Oh, if only I knew. I've been reading Kolodny's "How Does Coherence Matter?" and while I've been somewhat sympathetic to his error theory, I'm starting to have some doubts. It seems that there's something bad about incoherence, say, believing p and p's negation. We might try to explain the violation intuition by saying that subjects who believe p and p's negation violate (N):
(N) In any given case, one is required by rationality (either not to believe p or not to believe ~p).
Or, we might try to explain the intuition by appeal to (R1):
(R1) In any given situation, either it will be the case that (one is required by reason not to believe p), or it will be the case that (one is required by reason not to believe ~p).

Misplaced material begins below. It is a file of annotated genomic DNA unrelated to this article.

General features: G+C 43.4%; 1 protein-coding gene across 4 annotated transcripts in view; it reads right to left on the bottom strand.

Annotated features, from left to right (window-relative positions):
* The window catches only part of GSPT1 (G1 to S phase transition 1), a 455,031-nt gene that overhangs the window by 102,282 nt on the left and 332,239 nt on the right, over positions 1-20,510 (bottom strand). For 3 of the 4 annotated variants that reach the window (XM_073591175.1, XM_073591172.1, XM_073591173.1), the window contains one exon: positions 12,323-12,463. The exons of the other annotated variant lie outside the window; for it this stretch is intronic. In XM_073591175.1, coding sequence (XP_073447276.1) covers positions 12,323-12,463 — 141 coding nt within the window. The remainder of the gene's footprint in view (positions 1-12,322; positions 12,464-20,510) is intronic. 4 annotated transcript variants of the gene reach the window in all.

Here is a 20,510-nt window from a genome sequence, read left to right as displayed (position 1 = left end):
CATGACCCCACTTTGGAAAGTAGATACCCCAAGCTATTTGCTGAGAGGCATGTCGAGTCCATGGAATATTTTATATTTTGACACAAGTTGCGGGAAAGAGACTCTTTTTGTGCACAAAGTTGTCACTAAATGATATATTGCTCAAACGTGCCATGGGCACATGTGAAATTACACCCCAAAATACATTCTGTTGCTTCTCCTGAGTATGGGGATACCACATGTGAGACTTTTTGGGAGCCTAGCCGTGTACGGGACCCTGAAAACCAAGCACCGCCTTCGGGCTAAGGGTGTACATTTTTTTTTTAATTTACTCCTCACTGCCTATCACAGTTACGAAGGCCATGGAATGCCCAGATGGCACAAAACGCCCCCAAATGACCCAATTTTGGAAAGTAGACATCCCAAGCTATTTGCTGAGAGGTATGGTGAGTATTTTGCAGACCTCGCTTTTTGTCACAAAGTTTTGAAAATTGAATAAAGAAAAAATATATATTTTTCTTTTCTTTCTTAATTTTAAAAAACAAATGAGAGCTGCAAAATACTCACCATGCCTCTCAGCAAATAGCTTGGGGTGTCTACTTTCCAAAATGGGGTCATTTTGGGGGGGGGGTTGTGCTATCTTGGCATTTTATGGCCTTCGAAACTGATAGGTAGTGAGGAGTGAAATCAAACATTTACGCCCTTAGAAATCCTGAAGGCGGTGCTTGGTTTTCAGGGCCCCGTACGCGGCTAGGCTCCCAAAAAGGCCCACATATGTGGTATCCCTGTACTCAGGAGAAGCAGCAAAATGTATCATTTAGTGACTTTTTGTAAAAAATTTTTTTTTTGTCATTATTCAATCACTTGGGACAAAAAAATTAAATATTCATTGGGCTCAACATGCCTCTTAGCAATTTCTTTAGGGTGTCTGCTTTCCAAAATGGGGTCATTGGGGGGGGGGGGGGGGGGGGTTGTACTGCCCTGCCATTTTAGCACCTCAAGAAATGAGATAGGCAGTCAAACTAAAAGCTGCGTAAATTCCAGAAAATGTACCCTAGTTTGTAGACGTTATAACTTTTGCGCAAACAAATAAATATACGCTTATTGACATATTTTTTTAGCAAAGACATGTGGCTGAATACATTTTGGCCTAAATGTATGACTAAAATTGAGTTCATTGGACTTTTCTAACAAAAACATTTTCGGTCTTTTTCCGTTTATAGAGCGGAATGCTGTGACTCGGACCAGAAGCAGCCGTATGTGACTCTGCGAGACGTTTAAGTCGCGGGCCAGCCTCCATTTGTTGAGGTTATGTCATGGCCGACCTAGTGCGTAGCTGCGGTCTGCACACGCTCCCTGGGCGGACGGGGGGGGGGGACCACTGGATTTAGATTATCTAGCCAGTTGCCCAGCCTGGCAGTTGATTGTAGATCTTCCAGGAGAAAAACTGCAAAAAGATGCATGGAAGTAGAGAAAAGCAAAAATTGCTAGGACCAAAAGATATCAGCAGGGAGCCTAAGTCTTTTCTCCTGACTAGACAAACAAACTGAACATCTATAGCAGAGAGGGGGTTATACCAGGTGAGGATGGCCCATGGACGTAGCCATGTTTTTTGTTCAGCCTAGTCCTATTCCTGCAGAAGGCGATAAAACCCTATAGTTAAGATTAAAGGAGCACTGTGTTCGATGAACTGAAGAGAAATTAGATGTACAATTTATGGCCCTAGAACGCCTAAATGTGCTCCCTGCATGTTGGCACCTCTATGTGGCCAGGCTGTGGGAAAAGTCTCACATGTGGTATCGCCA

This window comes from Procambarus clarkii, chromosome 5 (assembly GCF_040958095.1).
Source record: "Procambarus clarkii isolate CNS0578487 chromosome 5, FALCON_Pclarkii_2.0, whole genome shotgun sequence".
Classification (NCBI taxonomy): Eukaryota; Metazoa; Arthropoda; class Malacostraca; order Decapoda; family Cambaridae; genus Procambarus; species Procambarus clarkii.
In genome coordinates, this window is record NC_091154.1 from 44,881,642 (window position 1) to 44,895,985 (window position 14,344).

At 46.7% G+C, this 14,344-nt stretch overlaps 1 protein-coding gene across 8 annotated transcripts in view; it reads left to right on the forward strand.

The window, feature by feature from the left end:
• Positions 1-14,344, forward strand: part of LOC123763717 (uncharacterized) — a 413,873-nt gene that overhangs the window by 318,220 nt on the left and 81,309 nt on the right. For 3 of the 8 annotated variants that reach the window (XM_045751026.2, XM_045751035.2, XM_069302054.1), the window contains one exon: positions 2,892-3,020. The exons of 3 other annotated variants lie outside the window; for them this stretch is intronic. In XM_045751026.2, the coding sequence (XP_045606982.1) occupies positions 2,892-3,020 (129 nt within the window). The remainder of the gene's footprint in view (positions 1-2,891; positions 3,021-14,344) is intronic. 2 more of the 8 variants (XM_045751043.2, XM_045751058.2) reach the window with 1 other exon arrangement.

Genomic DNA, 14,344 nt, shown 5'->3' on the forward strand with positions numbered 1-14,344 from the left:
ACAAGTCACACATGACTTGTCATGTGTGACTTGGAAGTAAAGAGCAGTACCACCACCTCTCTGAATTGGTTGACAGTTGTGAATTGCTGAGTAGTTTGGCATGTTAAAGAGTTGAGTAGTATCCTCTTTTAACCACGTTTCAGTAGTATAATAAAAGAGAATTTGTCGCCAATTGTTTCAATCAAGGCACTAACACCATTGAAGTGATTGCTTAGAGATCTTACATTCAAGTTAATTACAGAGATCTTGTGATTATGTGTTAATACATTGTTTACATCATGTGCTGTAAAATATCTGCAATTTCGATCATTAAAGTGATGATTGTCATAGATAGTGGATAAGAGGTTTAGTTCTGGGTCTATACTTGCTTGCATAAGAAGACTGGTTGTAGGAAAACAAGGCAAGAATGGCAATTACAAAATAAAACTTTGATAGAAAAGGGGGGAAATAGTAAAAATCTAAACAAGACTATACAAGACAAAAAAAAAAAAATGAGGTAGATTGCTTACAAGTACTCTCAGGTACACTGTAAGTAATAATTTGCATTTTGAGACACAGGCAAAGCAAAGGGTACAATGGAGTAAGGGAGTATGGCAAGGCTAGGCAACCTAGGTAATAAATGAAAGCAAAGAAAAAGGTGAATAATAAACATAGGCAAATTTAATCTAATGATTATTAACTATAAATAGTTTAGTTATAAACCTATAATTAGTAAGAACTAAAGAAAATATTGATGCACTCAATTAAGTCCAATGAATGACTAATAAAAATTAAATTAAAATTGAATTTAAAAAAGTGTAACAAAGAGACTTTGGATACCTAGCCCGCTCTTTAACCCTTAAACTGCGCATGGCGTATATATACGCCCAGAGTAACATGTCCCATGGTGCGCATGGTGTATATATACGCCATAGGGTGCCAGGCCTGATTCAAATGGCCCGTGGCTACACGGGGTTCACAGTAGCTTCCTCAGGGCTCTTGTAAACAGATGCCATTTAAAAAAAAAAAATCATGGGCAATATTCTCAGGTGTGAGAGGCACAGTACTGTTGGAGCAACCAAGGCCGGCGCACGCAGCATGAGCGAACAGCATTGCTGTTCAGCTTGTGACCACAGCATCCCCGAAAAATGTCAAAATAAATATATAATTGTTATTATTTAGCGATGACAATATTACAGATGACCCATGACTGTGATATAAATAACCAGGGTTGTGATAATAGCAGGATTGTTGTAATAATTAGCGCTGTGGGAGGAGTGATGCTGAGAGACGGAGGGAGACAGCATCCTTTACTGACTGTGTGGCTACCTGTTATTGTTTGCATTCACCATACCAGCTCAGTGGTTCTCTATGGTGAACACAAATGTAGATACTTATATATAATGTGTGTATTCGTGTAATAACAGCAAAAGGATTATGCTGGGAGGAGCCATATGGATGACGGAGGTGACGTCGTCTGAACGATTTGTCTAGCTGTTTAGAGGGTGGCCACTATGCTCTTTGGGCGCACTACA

By believing p and ~p, you ensure that you'll believe something or other that you are required by reason to refrain from believing. Kolodny offers some reaosns for thinking that we need more than (R1) to account for our various violation and satisfaction intuitions, but here's a worry that I think isn't yet on his list. Suppose in some given situation it is the case that one is required by reason not to believe p but you believe p anyway. Suppose, however, that your attitudes are coherent. That's bad. However, isn't it always worse to believe what one is required by reason not to believe when one does so by having incoherent beliefs? It seems worse from the subject's point of view that she's believed against reason and done so incoherently. But, then could the demands of coherence really be nothing but the demands of the reasons on the attitudes?
I'm not quite sure that this is an intuition easily accommodated by someone who is willing to deny that there are demands of formal coherence as such. (It's late, I'll add more after bedtime)